Building more sustainably: how construction can change

As construction workers return to work after shutdowns halted all but the most essential buildings for months in many parts of the world, we should all reflect on how the industry can and should exist in a way more sustainable.

Human ingenuity has taken us from the simplest Bronze Age constructions to towering feats like the Burj Khalifa in Dubai, but now we need to think urgently about the impact of the buildings we work and live in on the world around them.

It’s no secret that today’s construction industry has a huge environmental impact. It is only in recent years that its environmental footprint has become a priority. For centuries, innovation within the construction industry has simply followed a cycle of better tools, leading to access to stronger or cheaper materials, and fewer workers needed.

The construction industry is affected by many trends, many of which, such as urbanization, may themselves slow down or change as a result of the COVID-19 pandemic. I believe that climate change is the biggest driver of all right now and will be for years to come.

Yet a new wave of innovation means the construction industry could finally move with a more sustainable tide.

After all, construction can also be part of the answer to the question of climate change. Now that the environmental record of its most commonly used materials, such as steel and cement, is increasingly scrutinized and the workforce is aging and shrinking, the industry must seek new solutions that can make it more sustainable, productive and resilient. to climate change.

Prefabrication is one of the construction methods that has the greatest potential to promote more sustainable construction. When I say prefabrication, I use it as a catch-all term for assembling all or part of a building in a factory or other manufacturing site, and transporting it to the job site where the structure is to be sited. It should be seen not only as a building technique, but also as an approach to transforming the entire building life cycle. Prefabrication can address faulty construction practices that negatively affect industry productivity, economics, and environmental impact – including frequency of design changes, lack of industry productivity, and poor construction quality. final product.

By using more prefabrication, the construction industry can unlock many gains by reducing the use of natural resources and waste. Buildings use fewer materials, are built faster, and have fewer defects. This method produces up to 90% less waste and, thanks to higher final quality, the resulting buildings are up to 55% more energy efficient (according to a 2018 paper by researchers at Victoria University of Wellington) .

Additionally, prefabrication uses more wood than traditional construction methods, which rely more on steel and cement. Wood is renewable and represents a carbon storage material whose increasing adoption alongside prefabrication techniques, especially in high-rise buildings, can help reduce the overall carbon footprint of buildings.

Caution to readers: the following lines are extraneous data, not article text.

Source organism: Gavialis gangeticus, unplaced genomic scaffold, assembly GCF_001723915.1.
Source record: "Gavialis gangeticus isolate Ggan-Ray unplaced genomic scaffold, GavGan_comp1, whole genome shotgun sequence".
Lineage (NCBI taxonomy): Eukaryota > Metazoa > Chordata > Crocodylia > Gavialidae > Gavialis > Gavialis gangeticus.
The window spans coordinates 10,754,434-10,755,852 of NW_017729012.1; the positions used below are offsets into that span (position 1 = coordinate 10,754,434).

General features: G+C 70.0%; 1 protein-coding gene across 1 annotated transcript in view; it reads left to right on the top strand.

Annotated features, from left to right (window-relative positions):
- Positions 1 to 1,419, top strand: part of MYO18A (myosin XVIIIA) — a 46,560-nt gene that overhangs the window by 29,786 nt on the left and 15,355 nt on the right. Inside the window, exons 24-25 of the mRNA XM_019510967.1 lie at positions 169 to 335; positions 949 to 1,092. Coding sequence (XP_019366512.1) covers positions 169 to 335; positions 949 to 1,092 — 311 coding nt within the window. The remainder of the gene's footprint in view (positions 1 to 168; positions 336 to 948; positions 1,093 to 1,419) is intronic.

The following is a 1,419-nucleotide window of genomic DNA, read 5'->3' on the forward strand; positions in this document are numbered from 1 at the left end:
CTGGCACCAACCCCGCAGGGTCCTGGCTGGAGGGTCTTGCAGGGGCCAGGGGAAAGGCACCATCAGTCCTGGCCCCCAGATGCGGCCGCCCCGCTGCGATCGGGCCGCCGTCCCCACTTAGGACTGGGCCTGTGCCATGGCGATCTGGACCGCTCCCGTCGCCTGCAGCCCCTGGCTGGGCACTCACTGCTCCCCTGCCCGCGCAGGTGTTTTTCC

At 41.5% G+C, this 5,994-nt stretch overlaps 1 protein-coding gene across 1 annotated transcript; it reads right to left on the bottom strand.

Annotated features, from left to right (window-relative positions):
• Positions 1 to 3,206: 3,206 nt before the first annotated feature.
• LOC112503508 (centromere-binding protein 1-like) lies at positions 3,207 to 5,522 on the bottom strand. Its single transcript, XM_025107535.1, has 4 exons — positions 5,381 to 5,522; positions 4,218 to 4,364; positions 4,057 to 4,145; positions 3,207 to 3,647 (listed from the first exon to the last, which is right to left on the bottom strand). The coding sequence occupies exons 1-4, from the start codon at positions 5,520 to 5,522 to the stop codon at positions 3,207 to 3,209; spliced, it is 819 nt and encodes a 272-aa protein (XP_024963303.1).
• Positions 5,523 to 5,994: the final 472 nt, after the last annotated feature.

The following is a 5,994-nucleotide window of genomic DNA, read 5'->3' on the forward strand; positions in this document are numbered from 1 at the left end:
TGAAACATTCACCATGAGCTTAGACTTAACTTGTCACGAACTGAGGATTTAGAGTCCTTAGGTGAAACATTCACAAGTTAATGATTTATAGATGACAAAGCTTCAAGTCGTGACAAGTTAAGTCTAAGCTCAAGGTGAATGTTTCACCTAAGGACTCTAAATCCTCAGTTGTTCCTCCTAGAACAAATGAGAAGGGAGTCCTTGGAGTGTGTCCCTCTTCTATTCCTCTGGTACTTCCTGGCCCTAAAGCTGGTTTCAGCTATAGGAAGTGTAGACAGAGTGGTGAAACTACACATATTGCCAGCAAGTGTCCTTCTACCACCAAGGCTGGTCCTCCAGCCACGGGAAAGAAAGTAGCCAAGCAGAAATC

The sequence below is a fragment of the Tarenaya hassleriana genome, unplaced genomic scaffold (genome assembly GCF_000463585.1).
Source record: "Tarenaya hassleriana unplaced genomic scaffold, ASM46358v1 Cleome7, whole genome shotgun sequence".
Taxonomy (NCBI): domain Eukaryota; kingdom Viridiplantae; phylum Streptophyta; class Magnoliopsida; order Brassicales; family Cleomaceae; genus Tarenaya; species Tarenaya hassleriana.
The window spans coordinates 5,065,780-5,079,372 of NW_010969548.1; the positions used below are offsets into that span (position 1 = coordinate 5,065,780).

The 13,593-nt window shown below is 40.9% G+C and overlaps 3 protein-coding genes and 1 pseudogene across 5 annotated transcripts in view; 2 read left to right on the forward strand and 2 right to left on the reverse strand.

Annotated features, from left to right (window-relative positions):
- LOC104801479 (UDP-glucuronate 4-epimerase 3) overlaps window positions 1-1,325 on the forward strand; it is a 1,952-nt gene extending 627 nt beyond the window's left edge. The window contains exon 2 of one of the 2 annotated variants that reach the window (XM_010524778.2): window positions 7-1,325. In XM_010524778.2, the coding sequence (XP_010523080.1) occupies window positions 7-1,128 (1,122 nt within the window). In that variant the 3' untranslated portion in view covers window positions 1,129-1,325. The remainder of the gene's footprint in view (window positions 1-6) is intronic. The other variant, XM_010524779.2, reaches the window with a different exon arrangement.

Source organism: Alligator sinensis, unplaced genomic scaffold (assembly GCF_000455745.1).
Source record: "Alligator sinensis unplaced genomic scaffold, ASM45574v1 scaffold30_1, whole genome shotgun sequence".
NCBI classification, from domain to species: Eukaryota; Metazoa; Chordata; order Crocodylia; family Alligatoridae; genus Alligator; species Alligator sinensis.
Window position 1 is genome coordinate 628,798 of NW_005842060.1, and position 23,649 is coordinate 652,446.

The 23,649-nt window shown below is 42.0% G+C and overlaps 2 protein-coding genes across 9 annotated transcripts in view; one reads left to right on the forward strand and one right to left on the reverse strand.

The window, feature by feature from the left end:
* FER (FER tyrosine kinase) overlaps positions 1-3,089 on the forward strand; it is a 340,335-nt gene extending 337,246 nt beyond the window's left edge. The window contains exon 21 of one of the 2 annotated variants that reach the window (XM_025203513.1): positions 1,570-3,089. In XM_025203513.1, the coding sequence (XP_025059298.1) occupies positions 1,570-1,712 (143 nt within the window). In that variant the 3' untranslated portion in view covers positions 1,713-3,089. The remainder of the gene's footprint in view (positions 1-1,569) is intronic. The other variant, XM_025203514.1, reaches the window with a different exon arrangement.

These characteristics are, in my view, real sources of sustainable long-term competitive advantages compared to traditional techniques.

In this ongoing effort to reduce the environmental footprint of the value chain, there are multiple exciting opportunities. These include developers of prefabricated homes, as the market for individual prefabricated homes is set to grow across the world. Since this part of the market depends on specific markets and segments, ranging from highly customized luxury homes to large-scale development programs encompassing more standardized living solutions, the key success factors are slightly different in each geography and segment. . In each of them, players can create profitable models, combining local taste with cutting-edge technologies and flawless operations management.

Prefabricated kitchens, bathrooms or ducted air conditioning are gaining importance to improve the productivity of projects alongside dedicated building materials, especially wood-based projects. At the same time, cutting-edge software is widely digitizing the construction industry – linking pure design to procurement and project management. Woodworking machinery, from forestry to factory, will grow in number and complexity to support value chain transformation and represent a reliable area to seek future growth.

As we emerge from lockdown into the new normal, I expect the construction industry to enter a thriving new era through the adoption of resource-efficient construction techniques, new software and material solutions. carefully selected. This phase of transformation will be driven by the momentum towards a more sustainable future of all humanity.